This will bring up business listings of financial advisors who practice locally.
If the town in which you live in is fairly small, try using the closest city.
You can also use Paladin Registry’s free Search by Zip Code function, which will produce pre-screened financial fiduciaries who have already gone through an in-depth vetting process. Paladin also lists all of an advisor’s verified credentials, experience and business information.
Tip #4: Search an Advisor by Name
Have an advisor you’re considering but want to find out more information about him or her, such as what credentials they have? Simply type in their name to see what comes up. If the name is common, like Joe Smith, you may want to also include the words “financial advisor.”
You can also use Paladin Registry’s free Search by Name function. If an advisor is part of the Registry, all of his or her information will appear in their Paladin profile, including any criminal disclosures.
Using Another Search Engine
If you’re still trying to minimize your list of potential advisors, you may get better results if you forgo using Google altogether and use a site like Paladin Registry’s complimentary match service. Expert sites like Paladin will provide the names of financial advisors who match your specific criteria, and you’re able to utilize a site you trust, instead of Google, which supplies you with anything on the Web that matches your search terms in some way.
Beware of using sites like Yelp that offer recommendations and reviews. Because a financial advisor is needed for different reasons, different needs and different expertise, a review shouldn’t hold much weight when deciding the best financial advisor for you. In fact, selecting a financial advisor based solely on a recommendation is not recommended. Unfortunately, this happens a lot. “If an advisor is good enough for my buddy, he or she must be good enough for me.” But that’s not the case; there is no one-size-fits-all solution to financial planning. Your buddy might have needed different services, had more investable assets or needed someone who was in close proximity. Friends also have a tendency of sharing good news and not bad, making a review not always accurate.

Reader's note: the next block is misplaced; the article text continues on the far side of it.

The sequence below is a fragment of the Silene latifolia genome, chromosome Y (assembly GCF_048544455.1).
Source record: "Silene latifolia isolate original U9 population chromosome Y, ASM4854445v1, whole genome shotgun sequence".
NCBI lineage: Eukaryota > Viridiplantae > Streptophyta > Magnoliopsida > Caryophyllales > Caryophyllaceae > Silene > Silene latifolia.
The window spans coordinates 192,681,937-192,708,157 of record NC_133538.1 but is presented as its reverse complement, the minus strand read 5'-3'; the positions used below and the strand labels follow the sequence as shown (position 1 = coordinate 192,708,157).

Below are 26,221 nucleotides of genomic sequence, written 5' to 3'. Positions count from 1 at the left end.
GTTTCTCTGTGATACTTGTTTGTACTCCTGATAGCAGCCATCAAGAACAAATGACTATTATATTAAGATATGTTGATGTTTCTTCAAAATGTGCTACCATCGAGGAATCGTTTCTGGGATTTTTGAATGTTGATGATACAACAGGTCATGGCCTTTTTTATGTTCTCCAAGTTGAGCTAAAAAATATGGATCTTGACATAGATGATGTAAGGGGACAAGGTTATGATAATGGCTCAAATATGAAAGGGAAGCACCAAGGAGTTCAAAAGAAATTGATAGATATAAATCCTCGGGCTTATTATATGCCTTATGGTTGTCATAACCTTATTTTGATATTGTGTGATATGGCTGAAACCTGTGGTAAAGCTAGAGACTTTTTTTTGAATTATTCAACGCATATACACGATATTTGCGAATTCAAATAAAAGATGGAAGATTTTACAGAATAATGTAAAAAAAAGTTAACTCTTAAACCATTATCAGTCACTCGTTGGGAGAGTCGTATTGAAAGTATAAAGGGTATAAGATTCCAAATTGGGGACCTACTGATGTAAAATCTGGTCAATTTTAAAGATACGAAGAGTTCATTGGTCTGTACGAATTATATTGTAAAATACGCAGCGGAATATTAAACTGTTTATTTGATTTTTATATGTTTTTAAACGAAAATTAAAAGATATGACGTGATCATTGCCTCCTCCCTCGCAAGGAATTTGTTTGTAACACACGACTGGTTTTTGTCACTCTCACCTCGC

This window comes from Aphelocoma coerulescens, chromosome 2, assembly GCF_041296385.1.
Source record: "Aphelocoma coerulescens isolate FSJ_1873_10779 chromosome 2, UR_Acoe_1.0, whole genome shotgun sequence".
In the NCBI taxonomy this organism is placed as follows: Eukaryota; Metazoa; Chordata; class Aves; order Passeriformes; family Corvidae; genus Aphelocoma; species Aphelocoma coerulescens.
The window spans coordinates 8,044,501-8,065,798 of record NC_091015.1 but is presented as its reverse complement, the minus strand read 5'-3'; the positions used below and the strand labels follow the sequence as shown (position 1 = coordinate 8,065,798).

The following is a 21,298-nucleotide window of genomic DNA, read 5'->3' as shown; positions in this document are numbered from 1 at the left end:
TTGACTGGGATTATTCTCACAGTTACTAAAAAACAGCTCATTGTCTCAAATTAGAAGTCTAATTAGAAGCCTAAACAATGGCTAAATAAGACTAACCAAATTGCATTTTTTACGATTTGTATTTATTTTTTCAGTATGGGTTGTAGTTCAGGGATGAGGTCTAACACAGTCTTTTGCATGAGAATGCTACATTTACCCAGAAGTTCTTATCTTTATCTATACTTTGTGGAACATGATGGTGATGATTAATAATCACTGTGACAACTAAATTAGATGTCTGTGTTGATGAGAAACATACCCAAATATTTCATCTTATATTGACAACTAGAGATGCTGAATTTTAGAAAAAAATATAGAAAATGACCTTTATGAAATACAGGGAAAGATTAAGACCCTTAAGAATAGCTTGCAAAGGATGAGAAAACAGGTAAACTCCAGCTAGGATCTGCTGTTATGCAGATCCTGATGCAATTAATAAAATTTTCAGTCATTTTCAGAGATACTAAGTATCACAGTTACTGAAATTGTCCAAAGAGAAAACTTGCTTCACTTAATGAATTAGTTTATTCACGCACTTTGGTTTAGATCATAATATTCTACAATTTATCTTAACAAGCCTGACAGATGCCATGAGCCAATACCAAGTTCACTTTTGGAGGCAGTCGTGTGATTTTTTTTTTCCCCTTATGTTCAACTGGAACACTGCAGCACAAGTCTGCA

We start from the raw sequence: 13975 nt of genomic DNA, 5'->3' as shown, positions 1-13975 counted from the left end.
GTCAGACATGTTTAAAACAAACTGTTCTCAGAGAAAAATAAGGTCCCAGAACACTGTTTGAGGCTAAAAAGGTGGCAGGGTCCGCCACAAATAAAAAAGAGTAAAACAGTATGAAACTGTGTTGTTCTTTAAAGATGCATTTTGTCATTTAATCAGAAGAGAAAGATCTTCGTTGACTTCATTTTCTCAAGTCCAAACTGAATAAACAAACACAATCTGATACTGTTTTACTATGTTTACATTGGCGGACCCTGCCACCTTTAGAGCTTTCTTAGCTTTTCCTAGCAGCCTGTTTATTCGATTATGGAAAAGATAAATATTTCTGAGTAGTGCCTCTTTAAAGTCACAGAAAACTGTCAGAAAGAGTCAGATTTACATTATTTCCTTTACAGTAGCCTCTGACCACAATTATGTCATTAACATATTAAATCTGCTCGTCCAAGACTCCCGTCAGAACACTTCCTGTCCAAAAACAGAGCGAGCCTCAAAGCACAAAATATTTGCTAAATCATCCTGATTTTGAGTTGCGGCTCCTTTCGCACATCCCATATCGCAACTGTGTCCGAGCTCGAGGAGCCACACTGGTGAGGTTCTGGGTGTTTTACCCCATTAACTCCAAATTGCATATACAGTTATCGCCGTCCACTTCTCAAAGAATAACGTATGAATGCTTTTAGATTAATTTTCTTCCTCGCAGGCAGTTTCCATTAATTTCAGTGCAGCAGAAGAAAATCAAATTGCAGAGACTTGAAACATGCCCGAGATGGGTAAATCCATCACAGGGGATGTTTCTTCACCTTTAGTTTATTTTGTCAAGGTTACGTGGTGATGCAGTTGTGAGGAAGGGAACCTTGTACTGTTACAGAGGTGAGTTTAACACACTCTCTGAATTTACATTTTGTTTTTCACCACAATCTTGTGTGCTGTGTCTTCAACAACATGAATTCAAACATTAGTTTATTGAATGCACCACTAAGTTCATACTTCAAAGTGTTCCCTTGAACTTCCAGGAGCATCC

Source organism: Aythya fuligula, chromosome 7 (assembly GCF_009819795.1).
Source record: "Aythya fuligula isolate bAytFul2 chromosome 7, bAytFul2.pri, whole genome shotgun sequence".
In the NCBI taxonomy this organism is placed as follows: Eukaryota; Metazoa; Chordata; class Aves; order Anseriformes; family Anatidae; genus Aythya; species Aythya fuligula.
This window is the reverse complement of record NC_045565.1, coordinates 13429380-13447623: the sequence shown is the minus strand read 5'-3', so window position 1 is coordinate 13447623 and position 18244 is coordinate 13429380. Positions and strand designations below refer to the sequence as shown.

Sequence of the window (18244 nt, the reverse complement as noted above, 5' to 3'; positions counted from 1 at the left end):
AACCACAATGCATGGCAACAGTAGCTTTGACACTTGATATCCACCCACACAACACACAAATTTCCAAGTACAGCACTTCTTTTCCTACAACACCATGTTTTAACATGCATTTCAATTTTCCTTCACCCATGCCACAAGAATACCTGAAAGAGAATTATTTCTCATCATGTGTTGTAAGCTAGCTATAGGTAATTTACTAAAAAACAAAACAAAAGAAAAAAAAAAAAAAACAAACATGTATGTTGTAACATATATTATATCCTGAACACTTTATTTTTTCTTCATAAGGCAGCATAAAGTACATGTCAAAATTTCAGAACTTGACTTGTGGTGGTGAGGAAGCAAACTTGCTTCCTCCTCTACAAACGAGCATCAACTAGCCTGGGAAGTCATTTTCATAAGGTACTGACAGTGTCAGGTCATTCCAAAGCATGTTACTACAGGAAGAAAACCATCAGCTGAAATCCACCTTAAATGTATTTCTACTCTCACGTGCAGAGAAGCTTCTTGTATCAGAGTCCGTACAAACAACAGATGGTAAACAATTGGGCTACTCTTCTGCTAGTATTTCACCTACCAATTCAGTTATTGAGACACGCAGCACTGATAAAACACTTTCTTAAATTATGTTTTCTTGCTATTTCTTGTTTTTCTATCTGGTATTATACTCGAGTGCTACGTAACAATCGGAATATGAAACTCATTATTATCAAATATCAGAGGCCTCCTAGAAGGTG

Instead, there are six categories that should be most important to an investor looking to hire the best financial advisor: Ethics, education, experience, compensation, level of communication and services provided.
Hiring the wrong financial advisor can be an expensive mistake. Many investors use Paladin Registry’s free resources to replace a current financial advisor who has not produced the results agreed upon. Don’t wait until you’re misled by a financial advisor. You want to find the best financial advisor the first time around and keep your money, and your future, safe!
Other posts from Lauren Aimes
Why Independent Financial Planners are Better than Advisors Who Work at a Big Firm
Myth: Working with a financial planner from a big, well-known firm is always best. Truth: Small, independent financial...
What Are Those Letters After Your Name? Credentials for Financial Advisors Explained
Alphabet soup. It’s a real thing. And it’s a problem. Alphabet soup refers to the abundance of acronyms...
How Longevity Has Changed Retirement and the Meaning of Reasonable Risk
People are living longer, and that may be a blessing, but when those same people don’t apply that...